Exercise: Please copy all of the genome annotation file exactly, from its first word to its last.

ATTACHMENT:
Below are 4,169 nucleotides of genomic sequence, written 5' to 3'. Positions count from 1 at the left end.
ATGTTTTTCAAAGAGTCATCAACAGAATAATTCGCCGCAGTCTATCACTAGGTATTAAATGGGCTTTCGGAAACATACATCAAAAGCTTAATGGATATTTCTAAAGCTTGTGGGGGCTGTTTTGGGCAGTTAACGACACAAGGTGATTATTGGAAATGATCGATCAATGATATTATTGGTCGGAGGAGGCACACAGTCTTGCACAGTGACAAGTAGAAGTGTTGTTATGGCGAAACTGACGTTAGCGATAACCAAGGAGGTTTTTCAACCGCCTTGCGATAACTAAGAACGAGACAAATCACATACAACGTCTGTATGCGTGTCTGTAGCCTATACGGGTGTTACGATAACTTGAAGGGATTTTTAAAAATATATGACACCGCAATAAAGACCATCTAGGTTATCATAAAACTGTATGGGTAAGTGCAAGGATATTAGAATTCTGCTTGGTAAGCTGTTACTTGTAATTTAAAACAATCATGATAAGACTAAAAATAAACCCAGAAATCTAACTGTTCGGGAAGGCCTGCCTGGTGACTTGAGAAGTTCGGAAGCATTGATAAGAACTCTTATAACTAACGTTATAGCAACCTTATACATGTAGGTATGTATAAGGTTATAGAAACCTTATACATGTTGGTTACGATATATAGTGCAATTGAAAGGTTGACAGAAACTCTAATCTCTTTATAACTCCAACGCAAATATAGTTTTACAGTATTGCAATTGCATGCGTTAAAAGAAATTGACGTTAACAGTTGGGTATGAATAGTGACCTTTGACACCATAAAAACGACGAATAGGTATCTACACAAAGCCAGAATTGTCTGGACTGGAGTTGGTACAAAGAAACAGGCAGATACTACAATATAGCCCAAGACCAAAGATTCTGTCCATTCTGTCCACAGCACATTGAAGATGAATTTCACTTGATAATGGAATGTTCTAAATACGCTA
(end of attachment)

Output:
Below are 4,169 nucleotides of genomic sequence, written 5' to 3'. Positions count from 1 at the left end.
ATGTTTTTCAAAGAGTCATCAACAGAATAATTCGCCGCAGTCTATCACTAGGTATTAAATGGGCTTTCGGAAACATACATCAAAAGCTTAATGGATATTTCTAAAGCTTGTGGGGGCTGTTTTGGGCAGTTAACGACACAAGGTGATTATTGGAAATGATCGATCAATGATATTATTGGTCGGAGGAGGCACACAGTCTTGCACAGTGACAAGTAGAAGTGTTGTTATGGCGAAACTGACGTTAGCGATAACCAAGGAGGTTTTTCAACCGCCTTGCGATAACTAAGAACGAGACAAATCACATACAACGTCTGTATGCGTGTCTGTAGCCTATACGGGTGTTACGATAACTTGAAGGGATTTTTAAAAATATATGACACCGCAATAAAGACCATCTAGGTTATCATAAAACTGTATGGGTAAGTGCAAGGATATTAGAATTCTGCTTGGTAAGCTGTTACTTGTAATTTAAAACAATCATGATAAGACTAAAAATAAACCCAGAAATCTAACTGTTCGGGAAGGCCTGCCTGGTGACTTGAGAAGTTCGGAAGCATTGATAAGAACTCTTATAACTAACGTTATAGCAACCTTATACATGTAGGTATGTATAAGGTTATAGAAACCTTATACATGTTGGTTACGATATATAGTGCAATTGAAAGGTTGACAGAAACTCTAATCTCTTTATAACTCCAACGCAAATATAGTTTTACAGTATTGCAATTGCATGCGTTAAAAGAAATTGACGTTAACAGTTGGGTATGAATAGTGACCTTTGACACCATAAAAACGACGAATAGGTATCTACACAAAGCCAGAATTGTCTGGACTGGAGTTGGTACAAAGAAACAGGCAGATACTACAATATAGCCCAAGACCAAAGATTCTGTCCATTCTGTCCACAGCACATTGAAGATGAATTTCACTTGATAATGGAATGTTCTAAATACGCTA